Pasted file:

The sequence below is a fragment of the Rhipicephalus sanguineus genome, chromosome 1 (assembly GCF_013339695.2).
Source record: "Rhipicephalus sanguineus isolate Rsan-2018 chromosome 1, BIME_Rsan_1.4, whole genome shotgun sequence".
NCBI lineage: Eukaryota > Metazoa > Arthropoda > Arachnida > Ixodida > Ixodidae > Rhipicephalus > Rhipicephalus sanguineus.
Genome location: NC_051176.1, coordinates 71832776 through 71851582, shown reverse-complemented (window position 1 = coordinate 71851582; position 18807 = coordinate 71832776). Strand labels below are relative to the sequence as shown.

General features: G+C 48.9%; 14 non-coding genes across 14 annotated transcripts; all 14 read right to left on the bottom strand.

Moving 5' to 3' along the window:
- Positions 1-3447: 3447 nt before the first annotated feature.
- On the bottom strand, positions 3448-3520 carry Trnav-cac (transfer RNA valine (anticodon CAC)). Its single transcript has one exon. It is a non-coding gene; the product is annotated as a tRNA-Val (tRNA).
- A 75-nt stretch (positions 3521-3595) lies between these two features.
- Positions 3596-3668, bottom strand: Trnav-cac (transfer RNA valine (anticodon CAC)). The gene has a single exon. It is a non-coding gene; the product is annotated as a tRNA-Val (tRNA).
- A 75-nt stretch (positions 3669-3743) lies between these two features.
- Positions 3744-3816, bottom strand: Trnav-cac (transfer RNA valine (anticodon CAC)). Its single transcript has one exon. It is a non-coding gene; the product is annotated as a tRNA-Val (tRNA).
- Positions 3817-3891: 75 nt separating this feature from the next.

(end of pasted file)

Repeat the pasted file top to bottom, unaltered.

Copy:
The sequence below is a fragment of the Rhipicephalus sanguineus genome, chromosome 1 (assembly GCF_013339695.2).
Source record: "Rhipicephalus sanguineus isolate Rsan-2018 chromosome 1, BIME_Rsan_1.4, whole genome shotgun sequence".
NCBI lineage: Eukaryota > Metazoa > Arthropoda > Arachnida > Ixodida > Ixodidae > Rhipicephalus > Rhipicephalus sanguineus.
Genome location: NC_051176.1, coordinates 71832776 through 71851582, shown reverse-complemented (window position 1 = coordinate 71851582; position 18807 = coordinate 71832776). Strand labels below are relative to the sequence as shown.

General features: G+C 48.9%; 14 non-coding genes across 14 annotated transcripts; all 14 read right to left on the bottom strand.

Moving 5' to 3' along the window:
- Positions 1-3447: 3447 nt before the first annotated feature.
- On the bottom strand, positions 3448-3520 carry Trnav-cac (transfer RNA valine (anticodon CAC)). Its single transcript has one exon. It is a non-coding gene; the product is annotated as a tRNA-Val (tRNA).
- A 75-nt stretch (positions 3521-3595) lies between these two features.
- Positions 3596-3668, bottom strand: Trnav-cac (transfer RNA valine (anticodon CAC)). The gene has a single exon. It is a non-coding gene; the product is annotated as a tRNA-Val (tRNA).
- A 75-nt stretch (positions 3669-3743) lies between these two features.
- Positions 3744-3816, bottom strand: Trnav-cac (transfer RNA valine (anticodon CAC)). Its single transcript has one exon. It is a non-coding gene; the product is annotated as a tRNA-Val (tRNA).
- Positions 3817-3891: 75 nt separating this feature from the next.